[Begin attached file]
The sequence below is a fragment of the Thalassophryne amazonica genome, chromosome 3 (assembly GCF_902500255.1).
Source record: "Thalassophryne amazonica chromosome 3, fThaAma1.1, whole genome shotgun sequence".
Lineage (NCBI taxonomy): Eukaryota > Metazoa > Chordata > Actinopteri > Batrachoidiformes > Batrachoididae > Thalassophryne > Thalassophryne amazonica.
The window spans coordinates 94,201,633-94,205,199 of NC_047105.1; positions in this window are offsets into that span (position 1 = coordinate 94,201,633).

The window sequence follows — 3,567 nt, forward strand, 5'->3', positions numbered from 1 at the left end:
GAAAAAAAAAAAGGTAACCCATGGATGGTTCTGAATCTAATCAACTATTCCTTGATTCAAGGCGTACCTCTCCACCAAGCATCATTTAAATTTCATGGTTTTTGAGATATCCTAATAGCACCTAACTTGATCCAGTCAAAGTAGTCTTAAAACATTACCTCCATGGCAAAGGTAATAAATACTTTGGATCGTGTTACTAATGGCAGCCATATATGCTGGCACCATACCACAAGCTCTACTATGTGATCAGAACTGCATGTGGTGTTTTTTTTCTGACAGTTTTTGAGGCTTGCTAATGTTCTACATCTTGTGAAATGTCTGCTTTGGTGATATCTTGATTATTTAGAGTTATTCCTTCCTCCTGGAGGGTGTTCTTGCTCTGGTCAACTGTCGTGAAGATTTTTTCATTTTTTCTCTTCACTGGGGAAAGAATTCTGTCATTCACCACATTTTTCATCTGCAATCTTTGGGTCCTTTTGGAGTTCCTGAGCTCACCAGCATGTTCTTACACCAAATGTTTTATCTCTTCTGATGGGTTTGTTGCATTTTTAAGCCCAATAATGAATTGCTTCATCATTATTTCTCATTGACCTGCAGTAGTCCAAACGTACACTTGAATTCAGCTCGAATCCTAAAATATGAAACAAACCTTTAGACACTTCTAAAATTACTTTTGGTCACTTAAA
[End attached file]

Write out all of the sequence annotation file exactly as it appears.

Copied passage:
The sequence below is a fragment of the Thalassophryne amazonica genome, chromosome 3 (assembly GCF_902500255.1).
Source record: "Thalassophryne amazonica chromosome 3, fThaAma1.1, whole genome shotgun sequence".
Lineage (NCBI taxonomy): Eukaryota > Metazoa > Chordata > Actinopteri > Batrachoidiformes > Batrachoididae > Thalassophryne > Thalassophryne amazonica.
The window spans coordinates 94,201,633-94,205,199 of NC_047105.1; positions in this window are offsets into that span (position 1 = coordinate 94,201,633).

The window sequence follows — 3,567 nt, forward strand, 5'->3', positions numbered from 1 at the left end:
GAAAAAAAAAAAGGTAACCCATGGATGGTTCTGAATCTAATCAACTATTCCTTGATTCAAGGCGTACCTCTCCACCAAGCATCATTTAAATTTCATGGTTTTTGAGATATCCTAATAGCACCTAACTTGATCCAGTCAAAGTAGTCTTAAAACATTACCTCCATGGCAAAGGTAATAAATACTTTGGATCGTGTTACTAATGGCAGCCATATATGCTGGCACCATACCACAAGCTCTACTATGTGATCAGAACTGCATGTGGTGTTTTTTTTCTGACAGTTTTTGAGGCTTGCTAATGTTCTACATCTTGTGAAATGTCTGCTTTGGTGATATCTTGATTATTTAGAGTTATTCCTTCCTCCTGGAGGGTGTTCTTGCTCTGGTCAACTGTCGTGAAGATTTTTTCATTTTTTCTCTTCACTGGGGAAAGAATTCTGTCATTCACCACATTTTTCATCTGCAATCTTTGGGTCCTTTTGGAGTTCCTGAGCTCACCAGCATGTTCTTACACCAAATGTTTTATCTCTTCTGATGGGTTTGTTGCATTTTTAAGCCCAATAATGAATTGCTTCATCATTATTTCTCATTGACCTGCAGTAGTCCAAACGTACACTTGAATTCAGCTCGAATCCTAAAATATGAAACAAACCTTTAGACACTTCTAAAATTACTTTTGGTCACTTAAA